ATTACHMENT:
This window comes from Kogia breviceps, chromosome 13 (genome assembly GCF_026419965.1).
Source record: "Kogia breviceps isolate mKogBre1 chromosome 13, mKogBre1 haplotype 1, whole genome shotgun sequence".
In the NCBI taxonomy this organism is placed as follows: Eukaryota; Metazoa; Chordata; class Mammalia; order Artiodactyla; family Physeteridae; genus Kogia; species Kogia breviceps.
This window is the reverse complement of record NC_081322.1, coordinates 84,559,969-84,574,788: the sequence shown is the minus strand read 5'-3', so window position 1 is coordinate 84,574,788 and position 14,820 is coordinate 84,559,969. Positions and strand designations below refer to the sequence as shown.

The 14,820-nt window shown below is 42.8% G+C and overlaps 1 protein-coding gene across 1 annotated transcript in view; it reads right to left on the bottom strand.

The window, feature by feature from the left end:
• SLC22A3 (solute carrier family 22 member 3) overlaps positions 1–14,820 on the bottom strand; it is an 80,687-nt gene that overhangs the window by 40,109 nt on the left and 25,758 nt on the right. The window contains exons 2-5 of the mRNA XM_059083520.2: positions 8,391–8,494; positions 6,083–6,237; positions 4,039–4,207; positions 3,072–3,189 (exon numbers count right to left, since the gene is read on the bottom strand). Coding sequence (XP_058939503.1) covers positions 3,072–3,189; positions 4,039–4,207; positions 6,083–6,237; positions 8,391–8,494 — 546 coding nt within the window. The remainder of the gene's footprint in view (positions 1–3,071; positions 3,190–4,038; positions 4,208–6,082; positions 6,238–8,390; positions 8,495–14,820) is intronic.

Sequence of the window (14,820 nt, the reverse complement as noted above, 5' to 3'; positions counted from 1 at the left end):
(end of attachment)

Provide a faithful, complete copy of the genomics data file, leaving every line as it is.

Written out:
This window comes from Kogia breviceps, chromosome 13 (genome assembly GCF_026419965.1).
Source record: "Kogia breviceps isolate mKogBre1 chromosome 13, mKogBre1 haplotype 1, whole genome shotgun sequence".
In the NCBI taxonomy this organism is placed as follows: Eukaryota; Metazoa; Chordata; class Mammalia; order Artiodactyla; family Physeteridae; genus Kogia; species Kogia breviceps.
This window is the reverse complement of record NC_081322.1, coordinates 84,559,969-84,574,788: the sequence shown is the minus strand read 5'-3', so window position 1 is coordinate 84,574,788 and position 14,820 is coordinate 84,559,969. Positions and strand designations below refer to the sequence as shown.

The 14,820-nt window shown below is 42.8% G+C and overlaps 1 protein-coding gene across 1 annotated transcript in view; it reads right to left on the bottom strand.

The window, feature by feature from the left end:
• SLC22A3 (solute carrier family 22 member 3) overlaps positions 1–14,820 on the bottom strand; it is an 80,687-nt gene that overhangs the window by 40,109 nt on the left and 25,758 nt on the right. The window contains exons 2-5 of the mRNA XM_059083520.2: positions 8,391–8,494; positions 6,083–6,237; positions 4,039–4,207; positions 3,072–3,189 (exon numbers count right to left, since the gene is read on the bottom strand). Coding sequence (XP_058939503.1) covers positions 3,072–3,189; positions 4,039–4,207; positions 6,083–6,237; positions 8,391–8,494 — 546 coding nt within the window. The remainder of the gene's footprint in view (positions 1–3,071; positions 3,190–4,038; positions 4,208–6,082; positions 6,238–8,390; positions 8,495–14,820) is intronic.

Sequence of the window (14,820 nt, the reverse complement as noted above, 5' to 3'; positions counted from 1 at the left end):